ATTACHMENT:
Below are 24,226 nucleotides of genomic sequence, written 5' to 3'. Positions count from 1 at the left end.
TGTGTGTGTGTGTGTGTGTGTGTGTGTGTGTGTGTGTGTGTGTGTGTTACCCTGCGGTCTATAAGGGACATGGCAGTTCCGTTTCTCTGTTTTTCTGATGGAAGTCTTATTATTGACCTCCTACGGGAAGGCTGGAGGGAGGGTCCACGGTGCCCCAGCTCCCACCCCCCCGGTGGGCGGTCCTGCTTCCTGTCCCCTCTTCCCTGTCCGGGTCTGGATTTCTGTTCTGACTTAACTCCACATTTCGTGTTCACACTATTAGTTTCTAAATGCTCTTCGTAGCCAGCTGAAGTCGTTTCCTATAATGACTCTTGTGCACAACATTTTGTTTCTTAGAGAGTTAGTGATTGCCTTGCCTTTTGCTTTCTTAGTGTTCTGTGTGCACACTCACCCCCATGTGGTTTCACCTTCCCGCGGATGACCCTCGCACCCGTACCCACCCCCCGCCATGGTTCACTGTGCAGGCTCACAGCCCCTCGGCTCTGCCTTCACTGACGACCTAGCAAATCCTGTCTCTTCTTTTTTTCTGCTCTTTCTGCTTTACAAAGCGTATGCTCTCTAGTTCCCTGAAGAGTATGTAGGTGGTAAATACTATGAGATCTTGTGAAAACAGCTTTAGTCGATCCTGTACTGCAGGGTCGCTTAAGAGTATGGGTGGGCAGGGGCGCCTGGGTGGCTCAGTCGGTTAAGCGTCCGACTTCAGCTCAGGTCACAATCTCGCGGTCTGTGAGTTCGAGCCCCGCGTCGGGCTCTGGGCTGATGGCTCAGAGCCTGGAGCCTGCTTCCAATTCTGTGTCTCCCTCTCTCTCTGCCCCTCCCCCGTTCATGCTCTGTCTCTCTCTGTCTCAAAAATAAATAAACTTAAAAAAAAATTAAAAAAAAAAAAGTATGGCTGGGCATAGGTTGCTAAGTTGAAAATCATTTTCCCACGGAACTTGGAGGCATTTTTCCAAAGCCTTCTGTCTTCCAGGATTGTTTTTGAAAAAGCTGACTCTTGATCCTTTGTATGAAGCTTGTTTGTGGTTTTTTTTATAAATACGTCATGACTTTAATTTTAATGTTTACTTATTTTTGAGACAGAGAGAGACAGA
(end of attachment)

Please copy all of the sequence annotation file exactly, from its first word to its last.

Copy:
Below are 24,226 nucleotides of genomic sequence, written 5' to 3'. Positions count from 1 at the left end.
TGTGTGTGTGTGTGTGTGTGTGTGTGTGTGTGTGTGTGTGTGTGTGTTACCCTGCGGTCTATAAGGGACATGGCAGTTCCGTTTCTCTGTTTTTCTGATGGAAGTCTTATTATTGACCTCCTACGGGAAGGCTGGAGGGAGGGTCCACGGTGCCCCAGCTCCCACCCCCCCGGTGGGCGGTCCTGCTTCCTGTCCCCTCTTCCCTGTCCGGGTCTGGATTTCTGTTCTGACTTAACTCCACATTTCGTGTTCACACTATTAGTTTCTAAATGCTCTTCGTAGCCAGCTGAAGTCGTTTCCTATAATGACTCTTGTGCACAACATTTTGTTTCTTAGAGAGTTAGTGATTGCCTTGCCTTTTGCTTTCTTAGTGTTCTGTGTGCACACTCACCCCCATGTGGTTTCACCTTCCCGCGGATGACCCTCGCACCCGTACCCACCCCCCGCCATGGTTCACTGTGCAGGCTCACAGCCCCTCGGCTCTGCCTTCACTGACGACCTAGCAAATCCTGTCTCTTCTTTTTTTCTGCTCTTTCTGCTTTACAAAGCGTATGCTCTCTAGTTCCCTGAAGAGTATGTAGGTGGTAAATACTATGAGATCTTGTGAAAACAGCTTTAGTCGATCCTGTACTGCAGGGTCGCTTAAGAGTATGGGTGGGCAGGGGCGCCTGGGTGGCTCAGTCGGTTAAGCGTCCGACTTCAGCTCAGGTCACAATCTCGCGGTCTGTGAGTTCGAGCCCCGCGTCGGGCTCTGGGCTGATGGCTCAGAGCCTGGAGCCTGCTTCCAATTCTGTGTCTCCCTCTCTCTCTGCCCCTCCCCCGTTCATGCTCTGTCTCTCTCTGTCTCAAAAATAAATAAACTTAAAAAAAAATTAAAAAAAAAAAAGTATGGCTGGGCATAGGTTGCTAAGTTGAAAATCATTTTCCCACGGAACTTGGAGGCATTTTTCCAAAGCCTTCTGTCTTCCAGGATTGTTTTTGAAAAAGCTGACTCTTGATCCTTTGTATGAAGCTTGTTTGTGGTTTTTTTTATAAATACGTCATGACTTTAATTTTAATGTTTACTTATTTTTGAGACAGAGAGAGACAGA